Looked who’s joined the crowd:
Can you swim with sharks in Bora Bora?
We peer through our masks – never have I seen so many reef sharks at the one time, never so many colorful fish swimming so close at hand…….then you look down & there they are 10-15m below – huge lemon sharks around 3m in length cruising the coral ledge smoothed by millions of years of waves:
A ‘shark’s eye’ view – black-tip reef sharks, fish aplenty & even seagulls in for a feed :
The effortless style of the large lemon sharks leaves an eerie feeling of insecurity:
It’s an addictive environment – warm waters, crystal clear, the shark’s bulky frames off-set against a greyish coral background as they swim apparently unperturbed by our presence. One is drawn to approach the sharks more closely. Then suddenly & without warning one of these monsters has swept to the surface near the boat in search of barley. Your gut twists & your heart stops; you know these beasts, potentially dangerous & to be treated with respect, only come to the surface to hunt.
You seek the means to escape back to the boat but in an instant, a Tahitian on board dives into the water & onto the back of the shark taking it by the dorsal fin. The shark dives with great speed; the Tahitian stays put releasing his grip only once reaching the seafloor. This can not be for real; I must be imagining things!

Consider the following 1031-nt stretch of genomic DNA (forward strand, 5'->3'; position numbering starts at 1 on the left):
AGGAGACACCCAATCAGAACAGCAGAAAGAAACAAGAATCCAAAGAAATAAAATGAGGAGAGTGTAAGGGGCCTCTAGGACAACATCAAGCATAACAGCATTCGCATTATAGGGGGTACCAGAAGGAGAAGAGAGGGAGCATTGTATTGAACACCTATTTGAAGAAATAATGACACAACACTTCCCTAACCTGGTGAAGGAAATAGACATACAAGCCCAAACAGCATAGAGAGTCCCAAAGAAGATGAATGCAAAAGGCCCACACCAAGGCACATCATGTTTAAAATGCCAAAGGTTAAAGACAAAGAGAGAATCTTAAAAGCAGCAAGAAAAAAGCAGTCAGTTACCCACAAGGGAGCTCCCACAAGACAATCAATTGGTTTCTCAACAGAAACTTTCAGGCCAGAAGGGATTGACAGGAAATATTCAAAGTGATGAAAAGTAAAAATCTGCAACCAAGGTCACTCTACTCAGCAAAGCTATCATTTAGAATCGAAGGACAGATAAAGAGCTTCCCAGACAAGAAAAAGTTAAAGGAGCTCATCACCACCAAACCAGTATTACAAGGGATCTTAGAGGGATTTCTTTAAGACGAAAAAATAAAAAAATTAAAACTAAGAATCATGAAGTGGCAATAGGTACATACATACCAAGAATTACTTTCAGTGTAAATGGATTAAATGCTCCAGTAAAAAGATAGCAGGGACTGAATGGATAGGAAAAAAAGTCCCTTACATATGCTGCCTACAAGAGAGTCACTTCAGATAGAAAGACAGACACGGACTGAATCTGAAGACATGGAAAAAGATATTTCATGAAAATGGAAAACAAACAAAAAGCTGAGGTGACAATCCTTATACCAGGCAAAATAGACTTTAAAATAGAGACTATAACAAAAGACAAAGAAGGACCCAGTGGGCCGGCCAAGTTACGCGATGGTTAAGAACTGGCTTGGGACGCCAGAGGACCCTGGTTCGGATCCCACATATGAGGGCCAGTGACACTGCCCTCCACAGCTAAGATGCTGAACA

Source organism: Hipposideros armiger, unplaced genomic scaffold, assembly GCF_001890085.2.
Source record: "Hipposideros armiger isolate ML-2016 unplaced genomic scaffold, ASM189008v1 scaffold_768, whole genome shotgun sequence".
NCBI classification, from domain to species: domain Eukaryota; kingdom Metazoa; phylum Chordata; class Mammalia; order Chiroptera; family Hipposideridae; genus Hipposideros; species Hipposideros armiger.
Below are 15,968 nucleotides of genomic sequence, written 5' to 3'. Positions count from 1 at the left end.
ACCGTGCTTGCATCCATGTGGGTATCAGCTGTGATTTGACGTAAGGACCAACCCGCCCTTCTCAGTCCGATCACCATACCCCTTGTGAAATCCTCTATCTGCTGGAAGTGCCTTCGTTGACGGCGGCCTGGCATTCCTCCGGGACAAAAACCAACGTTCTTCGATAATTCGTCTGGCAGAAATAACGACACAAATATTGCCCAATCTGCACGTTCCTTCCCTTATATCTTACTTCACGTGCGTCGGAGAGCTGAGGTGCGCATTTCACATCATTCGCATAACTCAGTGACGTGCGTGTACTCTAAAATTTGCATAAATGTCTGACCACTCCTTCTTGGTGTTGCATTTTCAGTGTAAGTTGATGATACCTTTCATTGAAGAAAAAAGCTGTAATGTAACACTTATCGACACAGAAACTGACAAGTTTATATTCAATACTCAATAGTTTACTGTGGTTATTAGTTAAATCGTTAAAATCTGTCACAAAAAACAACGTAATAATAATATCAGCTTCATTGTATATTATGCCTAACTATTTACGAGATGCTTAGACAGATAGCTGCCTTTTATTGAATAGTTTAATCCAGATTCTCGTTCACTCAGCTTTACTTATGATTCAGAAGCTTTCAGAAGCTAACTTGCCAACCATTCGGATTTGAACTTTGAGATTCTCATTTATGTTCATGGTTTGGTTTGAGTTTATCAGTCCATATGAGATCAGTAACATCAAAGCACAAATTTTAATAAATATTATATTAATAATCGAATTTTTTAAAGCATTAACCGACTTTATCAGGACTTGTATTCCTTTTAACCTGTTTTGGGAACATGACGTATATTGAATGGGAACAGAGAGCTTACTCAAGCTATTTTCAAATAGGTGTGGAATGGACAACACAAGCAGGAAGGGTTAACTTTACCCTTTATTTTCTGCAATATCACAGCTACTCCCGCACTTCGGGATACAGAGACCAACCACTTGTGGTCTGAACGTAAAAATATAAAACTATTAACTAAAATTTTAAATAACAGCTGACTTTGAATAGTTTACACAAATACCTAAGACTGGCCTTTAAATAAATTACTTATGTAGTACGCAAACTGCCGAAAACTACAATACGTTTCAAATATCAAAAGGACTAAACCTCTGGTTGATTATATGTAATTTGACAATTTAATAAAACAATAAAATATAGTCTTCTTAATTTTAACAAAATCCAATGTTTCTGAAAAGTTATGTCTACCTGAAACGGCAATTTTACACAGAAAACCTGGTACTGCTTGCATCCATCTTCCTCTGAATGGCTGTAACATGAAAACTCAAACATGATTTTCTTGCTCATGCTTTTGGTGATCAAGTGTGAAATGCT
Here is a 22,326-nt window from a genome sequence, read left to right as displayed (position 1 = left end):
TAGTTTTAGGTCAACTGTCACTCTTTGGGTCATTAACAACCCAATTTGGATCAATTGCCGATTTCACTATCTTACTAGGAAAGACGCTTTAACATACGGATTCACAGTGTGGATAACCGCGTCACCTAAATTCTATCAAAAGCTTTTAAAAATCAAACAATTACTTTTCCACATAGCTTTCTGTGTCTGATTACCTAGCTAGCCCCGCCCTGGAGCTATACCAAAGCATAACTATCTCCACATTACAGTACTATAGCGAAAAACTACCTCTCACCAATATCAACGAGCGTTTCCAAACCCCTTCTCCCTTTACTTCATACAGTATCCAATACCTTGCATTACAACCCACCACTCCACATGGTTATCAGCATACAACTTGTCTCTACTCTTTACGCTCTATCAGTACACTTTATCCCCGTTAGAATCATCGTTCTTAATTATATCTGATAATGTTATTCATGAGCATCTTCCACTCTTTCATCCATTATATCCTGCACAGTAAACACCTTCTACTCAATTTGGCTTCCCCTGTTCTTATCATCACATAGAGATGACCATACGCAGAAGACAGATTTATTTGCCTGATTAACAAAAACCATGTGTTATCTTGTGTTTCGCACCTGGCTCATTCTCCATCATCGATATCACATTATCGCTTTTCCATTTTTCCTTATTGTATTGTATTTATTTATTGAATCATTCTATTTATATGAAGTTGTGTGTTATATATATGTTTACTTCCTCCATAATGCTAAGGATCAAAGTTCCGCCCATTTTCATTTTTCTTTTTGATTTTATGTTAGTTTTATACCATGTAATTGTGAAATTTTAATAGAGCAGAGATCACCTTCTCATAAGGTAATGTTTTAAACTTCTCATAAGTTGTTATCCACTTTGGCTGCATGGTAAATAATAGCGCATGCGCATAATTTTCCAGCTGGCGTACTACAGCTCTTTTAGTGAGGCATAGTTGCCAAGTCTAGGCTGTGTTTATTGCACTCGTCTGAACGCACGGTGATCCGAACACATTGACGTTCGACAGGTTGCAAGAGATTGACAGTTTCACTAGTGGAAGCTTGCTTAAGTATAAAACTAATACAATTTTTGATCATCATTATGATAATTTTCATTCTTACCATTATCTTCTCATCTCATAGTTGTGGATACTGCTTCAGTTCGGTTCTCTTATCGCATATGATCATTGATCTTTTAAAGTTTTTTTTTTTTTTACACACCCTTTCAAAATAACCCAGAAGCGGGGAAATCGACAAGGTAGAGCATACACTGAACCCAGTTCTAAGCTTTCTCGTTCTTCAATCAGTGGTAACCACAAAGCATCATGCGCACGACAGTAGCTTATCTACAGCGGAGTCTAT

What followed was unimaginable, powerful, Polynesian:
In perhaps a moment of madness the Tahitians are accompanied by someone clearly keen ‘to meet the family’:
Just writing this post makes me yearn to return. For those who live in waters where the possibility of a shark attack is present daily, this dive is a momentous experience. Somehow we find ourselves back on board, torn away from an environment we’ve come to love. You pinch yourself, stunned by what you’ve just done!